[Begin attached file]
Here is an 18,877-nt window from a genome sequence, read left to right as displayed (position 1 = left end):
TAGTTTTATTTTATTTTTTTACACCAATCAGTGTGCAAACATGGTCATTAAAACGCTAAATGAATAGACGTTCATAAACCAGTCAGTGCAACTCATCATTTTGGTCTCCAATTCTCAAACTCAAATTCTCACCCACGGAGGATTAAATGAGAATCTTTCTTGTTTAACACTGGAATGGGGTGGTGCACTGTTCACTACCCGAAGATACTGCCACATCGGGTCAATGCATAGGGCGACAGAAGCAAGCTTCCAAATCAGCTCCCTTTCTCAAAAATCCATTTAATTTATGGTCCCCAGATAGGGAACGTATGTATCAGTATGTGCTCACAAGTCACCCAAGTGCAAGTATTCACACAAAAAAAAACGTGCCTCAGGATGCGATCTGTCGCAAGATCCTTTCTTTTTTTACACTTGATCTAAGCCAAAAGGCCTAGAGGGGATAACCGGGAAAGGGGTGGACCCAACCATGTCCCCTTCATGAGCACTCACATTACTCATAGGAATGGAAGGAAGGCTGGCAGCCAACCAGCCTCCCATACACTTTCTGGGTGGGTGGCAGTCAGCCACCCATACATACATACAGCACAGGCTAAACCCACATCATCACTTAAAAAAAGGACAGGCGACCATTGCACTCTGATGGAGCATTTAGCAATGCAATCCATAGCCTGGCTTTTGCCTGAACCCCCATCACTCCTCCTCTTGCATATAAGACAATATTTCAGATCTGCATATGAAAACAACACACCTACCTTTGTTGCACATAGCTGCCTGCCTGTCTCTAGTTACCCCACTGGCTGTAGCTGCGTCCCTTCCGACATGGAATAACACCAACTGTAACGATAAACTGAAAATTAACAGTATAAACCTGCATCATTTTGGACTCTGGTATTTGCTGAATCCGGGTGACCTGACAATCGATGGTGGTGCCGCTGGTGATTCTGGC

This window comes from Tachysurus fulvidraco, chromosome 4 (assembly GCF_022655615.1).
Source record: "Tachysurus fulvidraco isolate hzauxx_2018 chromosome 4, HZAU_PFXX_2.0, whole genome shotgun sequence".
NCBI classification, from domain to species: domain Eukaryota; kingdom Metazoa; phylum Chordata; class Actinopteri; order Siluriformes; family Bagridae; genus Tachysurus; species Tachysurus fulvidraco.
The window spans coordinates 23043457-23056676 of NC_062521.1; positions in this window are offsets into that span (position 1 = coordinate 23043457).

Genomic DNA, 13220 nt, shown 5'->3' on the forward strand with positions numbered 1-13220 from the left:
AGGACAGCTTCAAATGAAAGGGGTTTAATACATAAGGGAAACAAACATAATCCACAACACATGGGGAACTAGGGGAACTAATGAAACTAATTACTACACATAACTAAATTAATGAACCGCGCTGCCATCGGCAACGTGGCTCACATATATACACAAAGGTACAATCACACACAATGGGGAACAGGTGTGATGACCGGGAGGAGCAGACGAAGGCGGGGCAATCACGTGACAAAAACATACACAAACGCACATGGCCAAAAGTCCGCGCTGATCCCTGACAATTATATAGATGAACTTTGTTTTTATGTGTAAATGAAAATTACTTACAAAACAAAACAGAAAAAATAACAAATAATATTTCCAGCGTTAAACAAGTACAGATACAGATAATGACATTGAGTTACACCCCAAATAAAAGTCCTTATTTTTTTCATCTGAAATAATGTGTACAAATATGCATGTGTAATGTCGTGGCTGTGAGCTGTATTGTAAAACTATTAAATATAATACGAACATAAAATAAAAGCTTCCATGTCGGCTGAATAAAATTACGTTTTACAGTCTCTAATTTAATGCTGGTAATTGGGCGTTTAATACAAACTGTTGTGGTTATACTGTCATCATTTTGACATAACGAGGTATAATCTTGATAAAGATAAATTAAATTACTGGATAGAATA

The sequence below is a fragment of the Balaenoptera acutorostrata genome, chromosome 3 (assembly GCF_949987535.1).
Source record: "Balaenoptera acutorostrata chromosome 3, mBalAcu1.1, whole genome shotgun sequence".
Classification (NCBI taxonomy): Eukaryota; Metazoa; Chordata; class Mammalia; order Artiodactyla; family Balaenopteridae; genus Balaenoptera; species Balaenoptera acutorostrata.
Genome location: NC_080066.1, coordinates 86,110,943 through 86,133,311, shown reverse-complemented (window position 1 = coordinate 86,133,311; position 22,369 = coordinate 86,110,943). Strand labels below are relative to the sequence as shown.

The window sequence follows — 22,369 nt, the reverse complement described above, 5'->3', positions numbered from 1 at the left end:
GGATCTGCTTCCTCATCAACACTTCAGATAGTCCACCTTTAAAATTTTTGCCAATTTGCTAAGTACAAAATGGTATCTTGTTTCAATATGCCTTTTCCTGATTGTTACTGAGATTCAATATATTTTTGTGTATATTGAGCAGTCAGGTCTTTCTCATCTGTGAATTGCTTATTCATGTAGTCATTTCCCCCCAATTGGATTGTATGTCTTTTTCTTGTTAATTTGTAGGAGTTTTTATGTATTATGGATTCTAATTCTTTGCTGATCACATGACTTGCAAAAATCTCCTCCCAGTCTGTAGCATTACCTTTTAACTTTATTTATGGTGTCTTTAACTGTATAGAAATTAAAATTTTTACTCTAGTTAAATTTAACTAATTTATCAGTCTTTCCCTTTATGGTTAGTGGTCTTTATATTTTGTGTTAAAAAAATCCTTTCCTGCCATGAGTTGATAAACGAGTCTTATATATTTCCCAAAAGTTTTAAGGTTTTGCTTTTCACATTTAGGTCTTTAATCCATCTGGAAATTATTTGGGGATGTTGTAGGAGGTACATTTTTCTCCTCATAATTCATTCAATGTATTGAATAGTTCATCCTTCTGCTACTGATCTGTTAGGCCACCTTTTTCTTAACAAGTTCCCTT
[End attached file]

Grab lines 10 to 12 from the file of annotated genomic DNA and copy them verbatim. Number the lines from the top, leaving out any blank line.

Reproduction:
Source record: "Balaenoptera acutorostrata chromosome 3, mBalAcu1.1, whole genome shotgun sequence".
Classification (NCBI taxonomy): Eukaryota; Metazoa; Chordata; class Mammalia; order Artiodactyla; family Balaenopteridae; genus Balaenoptera; species Balaenoptera acutorostrata.
Genome location: NC_080066.1, coordinates 86,110,943 through 86,133,311, shown reverse-complemented (window position 1 = coordinate 86,133,311; position 22,369 = coordinate 86,110,943). Strand labels below are relative to the sequence as shown.